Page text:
Since the mid 1970ís a great deal of research has been conducted with a view to solving the problems associated with cleaning the combustion gases produced by advanced designs of coal fired power plants. Such gases, derived from fluidised bed combustors for example, may be at temperatures up to 1300 K and pressures up to 15 bar. Extra efficiency of coal to electricity conversion may be obtained by expanding these gases directly through a turbine. The economic success of such advanced power generation projects depends crucially on the degree to which the gases can be cleaned hot. A great deal has been learned about this very difficult problem and much of it is of use in the process industries where there are frequent occurrences of lower temperature applications which, whilst less demanding, are nonetheless beyond the range of conventional technology. The extensive research programmes which have been conducted in this area, mainly in the US, are critically reviewed. The lessons learned concerning the application of cyclones, electrostatic precipitators, wet dedusters and especially filters are summarised.


Volume GC X  Part 6 The sampling and measurement of particles suspended in gases.

This report deals with the determination of the concentration and size distribution of airborne dusts, primarily in relation to gas cleaning. Three distinct situations are identified: the sampling and monitoring of particulates in `ducts`, in the `ambient atmosphere` and for health monitoring in the `workplace environment`. Sampling techniques for particle concentration determination are described, with particular attention being given to the sampling from ducts. Consideration is given to topics such as statutory regulations, sampling locations, flow measurement, accuracy, assessment of health risks and standardised techniques. Particle size analysis techniques which involve the collection of a sample of the material are reviewed. Principal consideration is of cascade impactors and a practical guide is given for their use. Techniques are also described for the direct measurement of concentration and/or particle size. Principally these are optical techniques, although consideration is also given to other sensing methods. The report concludes with a summary of the most commonly encountered types of sampling or measurement device, their approximate specification and source of supply.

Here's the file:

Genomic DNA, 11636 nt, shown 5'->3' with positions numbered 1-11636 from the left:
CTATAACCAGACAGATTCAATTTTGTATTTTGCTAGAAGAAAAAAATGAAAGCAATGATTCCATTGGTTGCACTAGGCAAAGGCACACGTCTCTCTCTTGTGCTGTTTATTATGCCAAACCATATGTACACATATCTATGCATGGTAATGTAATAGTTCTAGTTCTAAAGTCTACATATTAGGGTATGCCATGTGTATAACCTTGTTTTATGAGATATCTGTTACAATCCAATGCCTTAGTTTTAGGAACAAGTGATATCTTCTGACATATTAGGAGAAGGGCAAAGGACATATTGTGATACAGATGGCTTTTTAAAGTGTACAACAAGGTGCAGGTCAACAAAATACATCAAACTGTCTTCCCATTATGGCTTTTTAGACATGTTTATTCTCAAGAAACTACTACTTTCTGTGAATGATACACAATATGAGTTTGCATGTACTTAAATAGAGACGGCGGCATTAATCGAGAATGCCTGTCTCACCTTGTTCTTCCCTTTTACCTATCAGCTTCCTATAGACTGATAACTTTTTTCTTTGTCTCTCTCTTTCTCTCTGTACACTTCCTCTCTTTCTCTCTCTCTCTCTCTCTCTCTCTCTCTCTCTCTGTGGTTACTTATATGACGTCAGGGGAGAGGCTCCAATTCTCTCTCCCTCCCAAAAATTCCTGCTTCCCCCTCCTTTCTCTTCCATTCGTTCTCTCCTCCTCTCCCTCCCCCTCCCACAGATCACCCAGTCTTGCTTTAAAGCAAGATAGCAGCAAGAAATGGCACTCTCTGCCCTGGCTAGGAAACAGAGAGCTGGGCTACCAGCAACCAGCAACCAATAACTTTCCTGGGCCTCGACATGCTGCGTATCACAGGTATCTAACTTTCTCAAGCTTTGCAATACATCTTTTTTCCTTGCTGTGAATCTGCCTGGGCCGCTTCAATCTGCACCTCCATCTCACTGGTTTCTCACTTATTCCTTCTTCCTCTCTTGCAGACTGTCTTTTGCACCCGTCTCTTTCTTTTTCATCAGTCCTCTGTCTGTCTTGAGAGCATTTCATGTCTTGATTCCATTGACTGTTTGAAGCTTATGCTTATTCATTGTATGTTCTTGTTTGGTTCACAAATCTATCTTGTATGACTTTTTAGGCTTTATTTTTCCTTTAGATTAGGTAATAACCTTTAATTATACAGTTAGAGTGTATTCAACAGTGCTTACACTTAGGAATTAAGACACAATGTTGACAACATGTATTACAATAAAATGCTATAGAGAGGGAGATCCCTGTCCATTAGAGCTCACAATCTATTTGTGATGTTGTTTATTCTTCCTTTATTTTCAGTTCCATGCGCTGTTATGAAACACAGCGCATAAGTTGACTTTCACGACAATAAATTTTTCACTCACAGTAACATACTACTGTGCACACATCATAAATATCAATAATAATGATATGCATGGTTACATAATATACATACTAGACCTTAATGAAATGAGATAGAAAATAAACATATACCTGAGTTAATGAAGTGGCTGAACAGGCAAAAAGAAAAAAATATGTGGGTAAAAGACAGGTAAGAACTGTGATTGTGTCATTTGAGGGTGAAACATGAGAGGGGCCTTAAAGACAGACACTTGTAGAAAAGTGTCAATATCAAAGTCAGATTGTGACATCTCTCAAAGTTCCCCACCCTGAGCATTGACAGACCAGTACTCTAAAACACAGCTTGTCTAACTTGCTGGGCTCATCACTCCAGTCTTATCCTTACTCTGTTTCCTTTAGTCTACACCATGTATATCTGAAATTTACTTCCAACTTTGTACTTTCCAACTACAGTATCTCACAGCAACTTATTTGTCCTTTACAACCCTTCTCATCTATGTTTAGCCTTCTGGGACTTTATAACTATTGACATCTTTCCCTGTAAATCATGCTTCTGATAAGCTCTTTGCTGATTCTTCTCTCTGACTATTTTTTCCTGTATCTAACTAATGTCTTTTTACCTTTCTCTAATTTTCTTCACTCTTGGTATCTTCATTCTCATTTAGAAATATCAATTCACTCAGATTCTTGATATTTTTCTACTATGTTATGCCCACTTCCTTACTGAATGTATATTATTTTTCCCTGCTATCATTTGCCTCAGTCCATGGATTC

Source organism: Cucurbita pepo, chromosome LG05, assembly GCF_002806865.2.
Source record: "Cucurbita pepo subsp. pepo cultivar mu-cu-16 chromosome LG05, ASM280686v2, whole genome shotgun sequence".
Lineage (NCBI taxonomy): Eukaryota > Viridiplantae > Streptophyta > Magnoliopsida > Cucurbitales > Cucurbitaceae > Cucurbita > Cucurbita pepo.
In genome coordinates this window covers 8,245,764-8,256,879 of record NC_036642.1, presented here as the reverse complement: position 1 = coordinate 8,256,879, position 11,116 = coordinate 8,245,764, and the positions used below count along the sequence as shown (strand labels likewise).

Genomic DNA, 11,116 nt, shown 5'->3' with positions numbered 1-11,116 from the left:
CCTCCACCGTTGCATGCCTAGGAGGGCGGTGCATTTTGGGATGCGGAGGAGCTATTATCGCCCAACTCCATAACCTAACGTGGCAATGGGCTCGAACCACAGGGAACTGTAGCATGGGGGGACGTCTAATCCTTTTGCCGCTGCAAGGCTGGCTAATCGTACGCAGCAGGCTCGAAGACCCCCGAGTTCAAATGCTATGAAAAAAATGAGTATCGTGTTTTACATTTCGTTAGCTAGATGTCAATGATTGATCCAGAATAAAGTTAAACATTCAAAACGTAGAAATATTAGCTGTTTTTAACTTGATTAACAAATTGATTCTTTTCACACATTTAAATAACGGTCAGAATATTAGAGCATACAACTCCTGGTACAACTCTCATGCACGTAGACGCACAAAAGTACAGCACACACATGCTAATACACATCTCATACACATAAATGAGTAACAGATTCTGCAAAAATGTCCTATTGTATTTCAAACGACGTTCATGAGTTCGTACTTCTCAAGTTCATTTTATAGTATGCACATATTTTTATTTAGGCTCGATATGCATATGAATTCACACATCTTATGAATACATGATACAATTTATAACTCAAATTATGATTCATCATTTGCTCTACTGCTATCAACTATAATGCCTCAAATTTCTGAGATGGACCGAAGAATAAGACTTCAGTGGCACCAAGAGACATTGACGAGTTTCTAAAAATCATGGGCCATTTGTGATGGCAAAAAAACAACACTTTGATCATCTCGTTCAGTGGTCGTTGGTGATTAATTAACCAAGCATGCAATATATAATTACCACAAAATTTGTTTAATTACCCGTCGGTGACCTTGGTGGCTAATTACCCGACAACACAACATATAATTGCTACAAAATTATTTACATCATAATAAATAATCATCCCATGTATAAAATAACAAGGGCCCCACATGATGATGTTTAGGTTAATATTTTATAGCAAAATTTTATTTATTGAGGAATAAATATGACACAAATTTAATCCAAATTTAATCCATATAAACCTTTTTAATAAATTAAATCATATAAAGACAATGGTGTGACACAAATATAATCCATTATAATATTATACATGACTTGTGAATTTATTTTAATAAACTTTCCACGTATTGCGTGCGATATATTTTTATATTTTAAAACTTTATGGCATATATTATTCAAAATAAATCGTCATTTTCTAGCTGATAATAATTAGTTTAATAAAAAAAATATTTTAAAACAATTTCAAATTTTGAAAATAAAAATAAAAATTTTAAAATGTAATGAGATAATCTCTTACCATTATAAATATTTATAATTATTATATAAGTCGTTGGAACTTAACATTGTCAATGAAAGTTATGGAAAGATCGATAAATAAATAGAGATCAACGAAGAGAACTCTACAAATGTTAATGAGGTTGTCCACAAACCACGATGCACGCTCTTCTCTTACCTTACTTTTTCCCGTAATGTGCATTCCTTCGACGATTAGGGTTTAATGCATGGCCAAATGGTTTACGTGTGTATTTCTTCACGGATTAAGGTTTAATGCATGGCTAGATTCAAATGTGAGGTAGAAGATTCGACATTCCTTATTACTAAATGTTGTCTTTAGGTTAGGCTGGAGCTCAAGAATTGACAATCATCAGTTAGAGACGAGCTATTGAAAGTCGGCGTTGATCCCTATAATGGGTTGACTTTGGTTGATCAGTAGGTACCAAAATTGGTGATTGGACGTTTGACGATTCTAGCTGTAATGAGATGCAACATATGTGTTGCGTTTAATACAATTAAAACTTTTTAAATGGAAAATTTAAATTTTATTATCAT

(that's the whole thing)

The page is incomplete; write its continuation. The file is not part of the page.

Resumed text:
Volume GC X  Part 7 The application of optical dust density meters to the monitoring of particulate burdens in flue gases.

This part reviews the performance of different optical dust monitors for continuous monitoring of dust emissions from incinerators. Comparisons are given between dust emission rates determined by extractive sampling and those recorded by monitors. The theoretical operation of these devices is also reviewed and conclusions regarding their suitability are drawn.


Volume GC X  Part 8 Technological Gatekeeping.

SPS GC TG001 The Aerodynamic Module (ADM). This is the first of a new style SPS document which aims to review novel developments in the technology, in this case in gas cleaning. The ADM is a development of the traditional Vane or Louvre dry inertial separator, claiming to achieve efficiency which is better than traditional devices, possibly comparable with a cyclone yet with lower pressure drop.


Volume GC X  Part 9 Troubleshooting.

Sections of this manual part will include :-

  1. Introduction
  2. Particulate Gas Problems
  3. Equipment Failure Modes
  4. Recommended Procedures